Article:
angloraider asks: After his rookie season, you published an article on how Carr was overrated And you were clearly skeptical about whether he could be a key player for us moving forward. 1. What is your view of Carr now? 2. Have you had any personal interaction with him? 3. If yes, how did he come across to you?
I assume you’re talking about this article: Study suggest Derek Carr not Raiders long term answer at QB
That wasn’t my opinion on Carr, but one of a statistical analysis by Numberfire which put Carr’s rookie numbers up against other rookie QB’s over the years and the results didn’t put him in good company. Those figures aren’t wrong. They’re just figures. The fact that Carr appears at this point to be an outlier actually speaks very highly of him.
I was critical of Carr early on. To say I thought he was ‘overrated’ depends on who’s rating him. Pro Football Focus graded him as the second worst QB in the league his rookie season. My findings weren’t positive either. Anyone watching could tell he was struggling with the same issues for which he was criticized coming out of college, and the reason he fell out of the first round. Most notably, fleeing clean pockets and forcing balls to well covered receivers. That was cause for great concern.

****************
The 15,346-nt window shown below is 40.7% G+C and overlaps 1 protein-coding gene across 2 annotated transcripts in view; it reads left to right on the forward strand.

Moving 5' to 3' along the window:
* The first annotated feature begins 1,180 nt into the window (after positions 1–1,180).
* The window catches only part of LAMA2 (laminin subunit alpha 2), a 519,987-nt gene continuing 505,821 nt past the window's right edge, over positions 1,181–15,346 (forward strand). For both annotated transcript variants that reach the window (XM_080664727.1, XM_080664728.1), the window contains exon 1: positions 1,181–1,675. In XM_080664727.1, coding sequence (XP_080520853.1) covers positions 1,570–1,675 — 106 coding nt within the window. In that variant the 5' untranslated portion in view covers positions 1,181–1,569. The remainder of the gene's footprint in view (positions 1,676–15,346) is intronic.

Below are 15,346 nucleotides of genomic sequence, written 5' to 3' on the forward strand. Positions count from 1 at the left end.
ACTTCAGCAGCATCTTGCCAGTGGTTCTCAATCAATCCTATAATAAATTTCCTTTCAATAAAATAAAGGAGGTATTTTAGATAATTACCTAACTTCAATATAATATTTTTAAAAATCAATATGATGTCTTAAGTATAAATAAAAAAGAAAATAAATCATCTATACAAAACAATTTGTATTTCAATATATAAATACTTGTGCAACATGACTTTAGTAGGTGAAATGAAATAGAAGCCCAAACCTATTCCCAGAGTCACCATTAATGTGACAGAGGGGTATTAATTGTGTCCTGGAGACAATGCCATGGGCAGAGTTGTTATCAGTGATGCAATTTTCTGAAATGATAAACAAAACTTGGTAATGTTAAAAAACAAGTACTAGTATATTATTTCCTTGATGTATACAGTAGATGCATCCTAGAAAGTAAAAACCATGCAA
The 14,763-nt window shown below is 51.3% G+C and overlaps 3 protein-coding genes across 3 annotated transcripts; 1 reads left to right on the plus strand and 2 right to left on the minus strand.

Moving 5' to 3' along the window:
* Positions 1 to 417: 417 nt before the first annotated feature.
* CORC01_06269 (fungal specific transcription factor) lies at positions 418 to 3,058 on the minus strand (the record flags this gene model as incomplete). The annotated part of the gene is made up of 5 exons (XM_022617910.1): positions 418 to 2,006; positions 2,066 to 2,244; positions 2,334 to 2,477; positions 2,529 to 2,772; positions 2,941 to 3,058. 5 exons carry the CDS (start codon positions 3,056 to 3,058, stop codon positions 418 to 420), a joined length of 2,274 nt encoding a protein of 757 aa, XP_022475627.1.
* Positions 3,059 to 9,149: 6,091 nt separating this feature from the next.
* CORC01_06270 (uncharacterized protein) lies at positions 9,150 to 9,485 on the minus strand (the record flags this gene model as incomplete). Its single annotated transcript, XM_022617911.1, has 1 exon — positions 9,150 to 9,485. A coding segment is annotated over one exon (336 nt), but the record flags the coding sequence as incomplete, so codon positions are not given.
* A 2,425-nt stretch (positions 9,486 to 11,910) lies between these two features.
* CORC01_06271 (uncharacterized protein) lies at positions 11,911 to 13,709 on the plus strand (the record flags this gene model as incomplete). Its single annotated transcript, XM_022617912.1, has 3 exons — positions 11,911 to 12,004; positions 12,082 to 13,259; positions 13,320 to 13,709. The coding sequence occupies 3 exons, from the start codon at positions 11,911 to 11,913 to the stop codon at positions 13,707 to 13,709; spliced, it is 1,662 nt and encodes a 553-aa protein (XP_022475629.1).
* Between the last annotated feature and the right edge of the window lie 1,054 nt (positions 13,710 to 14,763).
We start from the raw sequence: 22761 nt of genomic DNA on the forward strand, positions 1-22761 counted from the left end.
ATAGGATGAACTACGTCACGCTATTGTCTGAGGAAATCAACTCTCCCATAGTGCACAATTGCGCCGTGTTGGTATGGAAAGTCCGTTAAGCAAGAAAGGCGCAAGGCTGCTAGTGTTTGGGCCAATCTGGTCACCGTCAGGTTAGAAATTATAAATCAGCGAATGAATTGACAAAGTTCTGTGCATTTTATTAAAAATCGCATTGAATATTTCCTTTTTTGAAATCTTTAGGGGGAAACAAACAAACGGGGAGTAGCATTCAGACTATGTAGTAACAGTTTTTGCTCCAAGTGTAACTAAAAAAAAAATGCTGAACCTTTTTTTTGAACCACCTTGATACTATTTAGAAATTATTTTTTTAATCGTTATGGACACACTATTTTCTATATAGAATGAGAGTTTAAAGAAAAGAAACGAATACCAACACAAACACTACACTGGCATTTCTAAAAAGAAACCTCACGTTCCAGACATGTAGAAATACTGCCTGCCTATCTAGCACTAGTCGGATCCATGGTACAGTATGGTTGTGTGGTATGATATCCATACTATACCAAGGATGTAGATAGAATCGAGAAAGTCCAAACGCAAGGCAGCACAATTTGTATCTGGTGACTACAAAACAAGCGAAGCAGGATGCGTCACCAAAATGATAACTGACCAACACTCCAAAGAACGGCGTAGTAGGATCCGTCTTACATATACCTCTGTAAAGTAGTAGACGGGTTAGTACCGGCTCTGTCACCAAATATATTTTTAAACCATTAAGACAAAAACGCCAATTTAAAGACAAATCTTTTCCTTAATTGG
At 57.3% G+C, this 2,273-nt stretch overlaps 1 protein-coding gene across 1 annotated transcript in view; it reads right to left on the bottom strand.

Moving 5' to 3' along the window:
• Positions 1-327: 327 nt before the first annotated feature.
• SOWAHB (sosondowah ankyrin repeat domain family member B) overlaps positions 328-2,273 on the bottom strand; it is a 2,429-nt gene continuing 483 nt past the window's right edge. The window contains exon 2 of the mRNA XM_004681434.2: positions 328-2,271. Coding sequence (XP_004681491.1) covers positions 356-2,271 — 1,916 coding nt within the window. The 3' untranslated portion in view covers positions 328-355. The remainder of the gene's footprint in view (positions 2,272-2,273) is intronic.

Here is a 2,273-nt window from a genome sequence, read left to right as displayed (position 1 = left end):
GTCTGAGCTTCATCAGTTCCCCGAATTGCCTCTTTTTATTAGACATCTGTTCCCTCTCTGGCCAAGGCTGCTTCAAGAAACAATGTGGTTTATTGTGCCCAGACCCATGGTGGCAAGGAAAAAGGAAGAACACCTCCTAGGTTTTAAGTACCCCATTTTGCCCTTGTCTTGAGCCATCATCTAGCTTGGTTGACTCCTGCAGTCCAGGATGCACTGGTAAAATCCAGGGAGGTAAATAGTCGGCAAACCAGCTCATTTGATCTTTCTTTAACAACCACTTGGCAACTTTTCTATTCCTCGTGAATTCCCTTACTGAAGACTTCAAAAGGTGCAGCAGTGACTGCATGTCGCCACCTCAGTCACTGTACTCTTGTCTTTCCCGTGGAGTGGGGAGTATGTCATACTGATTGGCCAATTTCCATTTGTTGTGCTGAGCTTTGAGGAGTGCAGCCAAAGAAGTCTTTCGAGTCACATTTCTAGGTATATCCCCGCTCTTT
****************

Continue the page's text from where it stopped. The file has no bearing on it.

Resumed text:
That being said, I didn’t make any predictions on his future. He had a lot to prove. And that’s what he’s done each of the past two seasons, improving leaps and bounds, and more and more rarely showing signs of the issues he had as a rookie. He is a rare commodity. Many quarterbacks aren’t capable of doing what he’s done.
My personal interactions have only been in a work setting. Early on, he seemed a little guarded and a lot of ‘Golly gee’. By his second season, and especially last season, he has opened up more. I’ve long said it’s a sign of intelligence when a player can give the media substance because it means he innately knows how much he can say and how to say it. One thing he has always been is giving and gracious. Every. Single. Practice, he’s the last player to leave from signing autographs with the fans. For some, that is just a PR move. I don’t think it is with him.
Editor’s note: Thanks to everyone for their great questions. I will try and do this more often. And for the sarcasm impaired and lingering TP fans out there; I was not being serious with the bit about Matt McGloin.